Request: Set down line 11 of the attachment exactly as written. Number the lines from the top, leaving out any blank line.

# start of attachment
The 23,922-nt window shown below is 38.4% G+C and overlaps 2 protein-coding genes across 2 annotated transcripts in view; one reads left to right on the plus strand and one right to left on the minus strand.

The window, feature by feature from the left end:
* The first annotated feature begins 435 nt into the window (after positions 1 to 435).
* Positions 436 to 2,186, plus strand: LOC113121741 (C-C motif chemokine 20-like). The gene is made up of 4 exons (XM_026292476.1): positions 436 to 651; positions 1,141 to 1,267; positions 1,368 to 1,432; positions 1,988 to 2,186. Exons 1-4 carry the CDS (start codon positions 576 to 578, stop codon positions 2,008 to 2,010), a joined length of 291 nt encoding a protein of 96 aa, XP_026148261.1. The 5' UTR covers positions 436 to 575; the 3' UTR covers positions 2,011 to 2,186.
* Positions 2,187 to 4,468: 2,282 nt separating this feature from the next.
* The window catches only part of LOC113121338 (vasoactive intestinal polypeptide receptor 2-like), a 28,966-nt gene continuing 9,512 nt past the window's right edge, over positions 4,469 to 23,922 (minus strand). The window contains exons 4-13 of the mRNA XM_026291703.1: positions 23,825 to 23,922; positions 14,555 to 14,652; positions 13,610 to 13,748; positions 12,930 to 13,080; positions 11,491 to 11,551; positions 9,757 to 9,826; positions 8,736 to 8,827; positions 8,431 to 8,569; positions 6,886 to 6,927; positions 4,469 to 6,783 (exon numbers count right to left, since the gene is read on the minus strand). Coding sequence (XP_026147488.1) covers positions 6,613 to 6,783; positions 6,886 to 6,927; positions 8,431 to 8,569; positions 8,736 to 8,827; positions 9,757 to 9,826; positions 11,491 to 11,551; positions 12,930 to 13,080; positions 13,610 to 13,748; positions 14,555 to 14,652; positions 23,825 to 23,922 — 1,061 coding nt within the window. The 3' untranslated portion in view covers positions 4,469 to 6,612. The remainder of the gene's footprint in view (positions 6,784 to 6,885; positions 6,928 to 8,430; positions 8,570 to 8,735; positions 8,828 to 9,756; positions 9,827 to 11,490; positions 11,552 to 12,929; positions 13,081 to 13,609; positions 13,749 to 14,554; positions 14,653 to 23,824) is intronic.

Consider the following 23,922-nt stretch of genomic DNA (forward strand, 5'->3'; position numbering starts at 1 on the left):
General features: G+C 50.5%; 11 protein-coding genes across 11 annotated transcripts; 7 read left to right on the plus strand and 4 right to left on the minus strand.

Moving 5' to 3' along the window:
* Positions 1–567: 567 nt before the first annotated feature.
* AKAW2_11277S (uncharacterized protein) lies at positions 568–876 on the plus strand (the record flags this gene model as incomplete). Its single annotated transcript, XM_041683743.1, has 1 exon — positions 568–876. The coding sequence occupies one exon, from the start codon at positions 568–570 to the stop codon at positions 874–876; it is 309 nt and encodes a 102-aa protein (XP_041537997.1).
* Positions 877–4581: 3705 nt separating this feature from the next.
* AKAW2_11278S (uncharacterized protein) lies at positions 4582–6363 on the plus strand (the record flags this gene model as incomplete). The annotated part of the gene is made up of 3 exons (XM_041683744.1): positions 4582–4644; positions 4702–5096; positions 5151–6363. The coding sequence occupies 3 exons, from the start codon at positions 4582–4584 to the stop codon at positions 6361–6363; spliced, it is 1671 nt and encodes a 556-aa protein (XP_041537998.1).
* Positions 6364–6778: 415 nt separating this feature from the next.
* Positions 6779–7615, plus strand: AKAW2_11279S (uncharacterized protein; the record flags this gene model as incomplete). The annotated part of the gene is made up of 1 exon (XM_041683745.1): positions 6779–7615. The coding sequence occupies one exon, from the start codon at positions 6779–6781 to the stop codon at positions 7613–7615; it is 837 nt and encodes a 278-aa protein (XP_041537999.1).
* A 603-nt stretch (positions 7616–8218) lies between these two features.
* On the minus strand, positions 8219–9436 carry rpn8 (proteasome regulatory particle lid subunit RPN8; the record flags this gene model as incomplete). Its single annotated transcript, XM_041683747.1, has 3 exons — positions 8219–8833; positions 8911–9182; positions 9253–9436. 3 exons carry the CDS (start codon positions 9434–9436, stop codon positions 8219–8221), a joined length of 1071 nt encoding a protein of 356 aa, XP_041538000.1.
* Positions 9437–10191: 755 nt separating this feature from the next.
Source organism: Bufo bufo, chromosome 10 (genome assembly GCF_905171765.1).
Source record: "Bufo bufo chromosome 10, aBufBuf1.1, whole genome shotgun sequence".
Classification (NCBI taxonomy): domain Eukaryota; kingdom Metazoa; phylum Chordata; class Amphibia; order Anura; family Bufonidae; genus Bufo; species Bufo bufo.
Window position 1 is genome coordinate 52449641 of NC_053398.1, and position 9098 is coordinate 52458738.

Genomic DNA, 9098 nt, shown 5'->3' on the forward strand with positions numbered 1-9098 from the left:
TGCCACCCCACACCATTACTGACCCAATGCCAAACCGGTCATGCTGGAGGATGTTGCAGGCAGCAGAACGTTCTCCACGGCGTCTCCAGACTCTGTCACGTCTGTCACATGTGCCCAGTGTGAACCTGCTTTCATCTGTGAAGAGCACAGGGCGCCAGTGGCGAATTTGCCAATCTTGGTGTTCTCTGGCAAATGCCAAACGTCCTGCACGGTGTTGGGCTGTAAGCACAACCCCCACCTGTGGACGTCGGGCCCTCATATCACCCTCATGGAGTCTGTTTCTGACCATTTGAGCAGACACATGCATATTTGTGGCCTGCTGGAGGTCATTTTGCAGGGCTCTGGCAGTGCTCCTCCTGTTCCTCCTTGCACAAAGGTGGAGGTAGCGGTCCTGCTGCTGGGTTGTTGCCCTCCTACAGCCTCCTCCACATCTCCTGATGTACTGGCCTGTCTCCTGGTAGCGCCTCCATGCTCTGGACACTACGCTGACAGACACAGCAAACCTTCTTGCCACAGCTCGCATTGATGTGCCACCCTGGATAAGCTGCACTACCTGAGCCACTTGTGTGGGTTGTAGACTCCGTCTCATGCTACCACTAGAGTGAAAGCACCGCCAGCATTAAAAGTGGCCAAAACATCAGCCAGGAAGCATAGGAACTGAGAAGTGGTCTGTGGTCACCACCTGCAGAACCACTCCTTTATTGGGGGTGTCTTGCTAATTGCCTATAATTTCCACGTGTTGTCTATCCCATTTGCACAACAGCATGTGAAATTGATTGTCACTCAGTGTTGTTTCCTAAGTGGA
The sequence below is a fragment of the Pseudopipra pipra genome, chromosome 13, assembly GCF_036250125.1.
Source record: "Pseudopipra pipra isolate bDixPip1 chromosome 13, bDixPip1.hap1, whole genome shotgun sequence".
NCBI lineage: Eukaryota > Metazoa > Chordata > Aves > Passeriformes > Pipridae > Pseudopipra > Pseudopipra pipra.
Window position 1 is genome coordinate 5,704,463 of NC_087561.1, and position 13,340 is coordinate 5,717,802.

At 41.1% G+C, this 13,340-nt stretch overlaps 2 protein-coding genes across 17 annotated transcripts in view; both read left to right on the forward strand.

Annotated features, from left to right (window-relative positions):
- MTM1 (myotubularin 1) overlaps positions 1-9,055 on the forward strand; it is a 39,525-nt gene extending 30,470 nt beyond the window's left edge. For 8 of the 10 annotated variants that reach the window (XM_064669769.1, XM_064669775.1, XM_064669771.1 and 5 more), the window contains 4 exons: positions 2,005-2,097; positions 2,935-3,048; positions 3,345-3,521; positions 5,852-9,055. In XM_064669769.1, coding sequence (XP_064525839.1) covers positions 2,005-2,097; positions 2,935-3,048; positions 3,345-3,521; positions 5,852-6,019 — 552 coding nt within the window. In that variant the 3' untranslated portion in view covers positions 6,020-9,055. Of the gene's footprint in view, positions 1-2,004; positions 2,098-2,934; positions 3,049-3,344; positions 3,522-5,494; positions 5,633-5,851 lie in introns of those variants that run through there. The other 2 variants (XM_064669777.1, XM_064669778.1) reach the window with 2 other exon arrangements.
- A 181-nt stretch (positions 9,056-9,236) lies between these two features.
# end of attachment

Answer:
* AKAW2_11277S (uncharacterized protein) lies at positions 568–876 on the plus strand (the record flags this gene model as incomplete). Its single annotated transcript, XM_041683743.1, has 1 exon — positions 568–876. The coding sequence occupies one exon, from the start codon at positions 568–570 to the stop codon at positions 874–876; it is 309 nt and encodes a 102-aa protein (XP_041537997.1).